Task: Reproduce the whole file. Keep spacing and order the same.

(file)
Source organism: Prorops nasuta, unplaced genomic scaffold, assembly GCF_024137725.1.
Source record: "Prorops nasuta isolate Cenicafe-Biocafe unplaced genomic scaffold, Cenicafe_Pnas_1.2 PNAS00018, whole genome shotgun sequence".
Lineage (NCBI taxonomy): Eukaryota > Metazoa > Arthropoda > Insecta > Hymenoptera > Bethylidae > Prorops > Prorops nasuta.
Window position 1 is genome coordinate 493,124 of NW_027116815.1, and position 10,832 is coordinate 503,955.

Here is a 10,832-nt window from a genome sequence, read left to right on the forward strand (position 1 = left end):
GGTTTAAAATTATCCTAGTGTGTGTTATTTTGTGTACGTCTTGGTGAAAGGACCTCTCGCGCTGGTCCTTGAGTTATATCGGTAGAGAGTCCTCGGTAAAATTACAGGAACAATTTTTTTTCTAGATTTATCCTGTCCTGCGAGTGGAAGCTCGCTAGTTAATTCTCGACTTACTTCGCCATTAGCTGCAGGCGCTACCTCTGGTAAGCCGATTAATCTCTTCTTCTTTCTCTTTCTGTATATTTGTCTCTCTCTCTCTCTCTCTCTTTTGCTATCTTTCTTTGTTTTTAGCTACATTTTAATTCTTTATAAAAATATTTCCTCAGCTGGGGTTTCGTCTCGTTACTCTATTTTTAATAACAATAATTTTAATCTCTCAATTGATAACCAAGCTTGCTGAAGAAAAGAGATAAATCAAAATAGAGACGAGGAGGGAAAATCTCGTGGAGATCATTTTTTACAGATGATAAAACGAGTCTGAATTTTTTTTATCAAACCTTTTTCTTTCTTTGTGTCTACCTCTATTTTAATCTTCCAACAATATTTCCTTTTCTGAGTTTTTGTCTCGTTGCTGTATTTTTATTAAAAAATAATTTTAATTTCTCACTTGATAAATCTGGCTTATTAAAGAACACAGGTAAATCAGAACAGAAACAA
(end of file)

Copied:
Source organism: Prorops nasuta, unplaced genomic scaffold, assembly GCF_024137725.1.
Source record: "Prorops nasuta isolate Cenicafe-Biocafe unplaced genomic scaffold, Cenicafe_Pnas_1.2 PNAS00018, whole genome shotgun sequence".
Lineage (NCBI taxonomy): Eukaryota > Metazoa > Arthropoda > Insecta > Hymenoptera > Bethylidae > Prorops > Prorops nasuta.
Window position 1 is genome coordinate 493,124 of NW_027116815.1, and position 10,832 is coordinate 503,955.

Here is a 10,832-nt window from a genome sequence, read left to right on the forward strand (position 1 = left end):
GGTTTAAAATTATCCTAGTGTGTGTTATTTTGTGTACGTCTTGGTGAAAGGACCTCTCGCGCTGGTCCTTGAGTTATATCGGTAGAGAGTCCTCGGTAAAATTACAGGAACAATTTTTTTTCTAGATTTATCCTGTCCTGCGAGTGGAAGCTCGCTAGTTAATTCTCGACTTACTTCGCCATTAGCTGCAGGCGCTACCTCTGGTAAGCCGATTAATCTCTTCTTCTTTCTCTTTCTGTATATTTGTCTCTCTCTCTCTCTCTCTCTTTTGCTATCTTTCTTTGTTTTTAGCTACATTTTAATTCTTTATAAAAATATTTCCTCAGCTGGGGTTTCGTCTCGTTACTCTATTTTTAATAACAATAATTTTAATCTCTCAATTGATAACCAAGCTTGCTGAAGAAAAGAGATAAATCAAAATAGAGACGAGGAGGGAAAATCTCGTGGAGATCATTTTTTACAGATGATAAAACGAGTCTGAATTTTTTTTATCAAACCTTTTTCTTTCTTTGTGTCTACCTCTATTTTAATCTTCCAACAATATTTCCTTTTCTGAGTTTTTGTCTCGTTGCTGTATTTTTATTAAAAAATAATTTTAATTTCTCACTTGATAAATCTGGCTTATTAAAGAACACAGGTAAATCAGAACAGAAACAA